Anwar alleged that the Parliament has no power to pass such amendments as they took away the mandatory requirement of royal assent. He said that the royal assent forms the basic structure of the Federal Constitution.

By that token, Anwar also wants the courts to declare that the National Security Council (NSC) Act, which became law in June 2016 without a royal assent, is invalid.

He named the government as the sole respondent in this direct challenge.

Previously, he had filed a lawsuit to strike down the National Security Council (NSC) Act.

He had claimed that Article 66(4A) which allows a parliamentary bill to automatically become law 30 days after it is presented to the Yang di-Pertuan Agong regardless of whether he assents to it or not, was unconstitutional.

However, his lawsuit was dismissed by the High Court on October 2016 and the Court of Appeal upheld the decision last year.

In dismissing Anwar’s appeal, the appeals court had said he should have gone straight to the Federal Court as he was challenging the competency of Parliament to pass the law.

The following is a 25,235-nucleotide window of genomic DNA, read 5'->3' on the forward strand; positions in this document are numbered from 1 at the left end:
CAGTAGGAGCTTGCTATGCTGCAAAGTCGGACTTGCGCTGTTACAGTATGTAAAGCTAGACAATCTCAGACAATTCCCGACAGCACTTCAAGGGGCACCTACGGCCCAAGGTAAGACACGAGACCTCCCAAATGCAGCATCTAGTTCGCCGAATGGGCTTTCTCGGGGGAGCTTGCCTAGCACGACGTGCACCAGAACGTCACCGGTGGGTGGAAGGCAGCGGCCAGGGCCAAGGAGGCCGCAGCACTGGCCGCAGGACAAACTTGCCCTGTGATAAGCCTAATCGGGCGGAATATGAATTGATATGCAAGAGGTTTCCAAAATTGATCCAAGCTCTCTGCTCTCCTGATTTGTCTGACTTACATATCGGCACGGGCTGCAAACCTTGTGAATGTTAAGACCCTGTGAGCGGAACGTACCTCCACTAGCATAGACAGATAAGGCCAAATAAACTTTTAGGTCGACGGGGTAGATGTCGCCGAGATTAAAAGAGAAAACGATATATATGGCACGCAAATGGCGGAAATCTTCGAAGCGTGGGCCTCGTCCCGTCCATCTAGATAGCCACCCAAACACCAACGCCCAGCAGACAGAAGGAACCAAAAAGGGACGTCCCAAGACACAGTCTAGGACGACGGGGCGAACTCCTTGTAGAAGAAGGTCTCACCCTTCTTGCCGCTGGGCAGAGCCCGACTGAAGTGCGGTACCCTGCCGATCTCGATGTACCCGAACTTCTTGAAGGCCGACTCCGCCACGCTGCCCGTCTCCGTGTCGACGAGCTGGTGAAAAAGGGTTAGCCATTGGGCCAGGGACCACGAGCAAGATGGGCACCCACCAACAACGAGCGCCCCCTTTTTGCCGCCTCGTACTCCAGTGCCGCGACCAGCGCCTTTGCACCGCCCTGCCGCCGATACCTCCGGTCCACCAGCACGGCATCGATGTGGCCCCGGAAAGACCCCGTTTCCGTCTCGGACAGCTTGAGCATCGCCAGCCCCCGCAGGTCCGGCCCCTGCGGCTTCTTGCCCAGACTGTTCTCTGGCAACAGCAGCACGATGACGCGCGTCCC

The controversial Act was passed by the Dewan Rakyat on Dec 3 and the Dewan Negara on Dec 22.

The law, gazetted in June 2016, allows the prime minister to chair the National Security Council to declare a state of emergency without having to go through the Yang diPertuan Agong.

The NSC Act became a law under Article 66 (4A) which stated a bill becomes a law 30 days after it was presented to the Agong, even without his assent.

Anwar is currently serving a five-year jail sentence for sodomy, and is expected to be out from prison by June, having served two-thirds of his sentence, which commenced in February 2015.

Anwar was deputy prime minister in the government, led by then prime minister Dr Mahathir Mohamad, which amended the Federal Constitution in 1994, without referring to the Conference of Rulers as required, making it such that any Bill approved by Parliament would automatically become law even without royal assent after 30 days.